Thursday, October 23, 2008

America at it's finest. I say this sarcastically. This article is for those people who naively believe that you can trust your mind, body, soul, and health to anyone other than yourself.

Survey: Half of US doctors use placebo

HOLD FOR RELEASE UNTIL 7 P.M. EDT; graphic shows results of survey on attitudes AP – HOLD FOR RELEASE UNTIL 7 P.M. EDT; graphic shows results of survey on attitudes and behaviors related …

LONDON – About half of American doctors in a new survey say they regularly give patients placebo treatments — usually drugs or vitamins that won't really help their condition. And many of these doctors are not honest with their patients about what they are doing, the survey found.

That contradicts advice from the American Medical Association, which recommends doctors use treatments with the full knowledge of their patients.

"It's a disturbing finding," said Franklin G. Miller, director of the research ethics program at the U.S. National Institutes Health and one of the study authors. "There is an element of deception here which is contrary to the principle of informed consent."

The study was being published online in Friday's issue of BMJ, formerly the British Medical Journal.

Placebos as defined in the survey went beyond the typical sugar pill commonly used in medical studies. A placebo was any treatment that wouldn't necessarily help the patient.

Scientists have long known of the "placebo effect," in which patients given a fake or ineffective treatment often improve anyway, simply because they expected to get better.

"Doctors may be under a lot of pressure to help their patients, but this is not an acceptable shortcut," said Irving Kirsch, a professor of psychology at the University of Hull in Britain who has studied the use of placebos.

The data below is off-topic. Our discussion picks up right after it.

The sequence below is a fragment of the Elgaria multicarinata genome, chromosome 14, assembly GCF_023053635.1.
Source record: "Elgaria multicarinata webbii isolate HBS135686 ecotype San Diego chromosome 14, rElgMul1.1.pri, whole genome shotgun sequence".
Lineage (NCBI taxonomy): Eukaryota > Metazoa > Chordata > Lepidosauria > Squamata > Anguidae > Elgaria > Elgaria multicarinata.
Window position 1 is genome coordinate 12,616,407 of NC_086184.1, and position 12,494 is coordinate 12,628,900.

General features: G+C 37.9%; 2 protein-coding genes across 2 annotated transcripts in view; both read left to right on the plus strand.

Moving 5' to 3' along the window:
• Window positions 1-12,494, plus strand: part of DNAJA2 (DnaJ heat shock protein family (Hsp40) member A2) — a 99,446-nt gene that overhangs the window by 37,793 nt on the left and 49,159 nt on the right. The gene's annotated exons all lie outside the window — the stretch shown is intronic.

Researchers at the NIH sent surveys to a random sample of 1,200 internists and rheumatologists — doctors who treat arthritis and other joint problems. They received 679 responses. Of those doctors, 62 percent believed that using a placebo treatment was ethically acceptable.

Half the doctors reported using placebos several times a month, nearly 70 percent of those described the treatment to their patients as "a potentially beneficial medicine not typically used for your condition." Only 5 percent of doctors explicitly called it a placebo treatment.

Most doctors used actual medicines as a placebo treatment: 41 percent used painkillers, 38 percent used vitamins, 13 percent used antibiotics, 13 percent used sedatives, 3 percent used saline injections, and 2 percent used sugar pills.

In the survey, doctors were asked if they would recommend a sugar pill for patients with chronic pain if it had been shown to be more effective than no treatment. Nearly 60 percent said they would.

Smaller studies done elsewhere, including Britain, Denmark and Sweden, have found similar results.

Jon Tilburt, the lead author of the U.S. study, who is with NIH's bioethics department, said he believes the doctors surveyed were representative of internists and rheumatologists across the U.S. No statistical work was done to establish whether the survey results would apply to other medical specialists, such as pediatricians or surgeons.

The research was paid for by NIH's bioethics department and the National Center for Complementary and Alternative Medicine.

The authors said most doctors probably reasoned that doing something was better than doing nothing.

In some cases, placebos were given to patients with conditions such as chronic fatigue syndrome. Doctors also gave antibiotics to patients with viral bronchitis, knowing full well that a virus is impervious to antibiotics, which fight bacteria. Experts believe overuse of antibiotics promotes the development of drug-resistant strains of bacteria.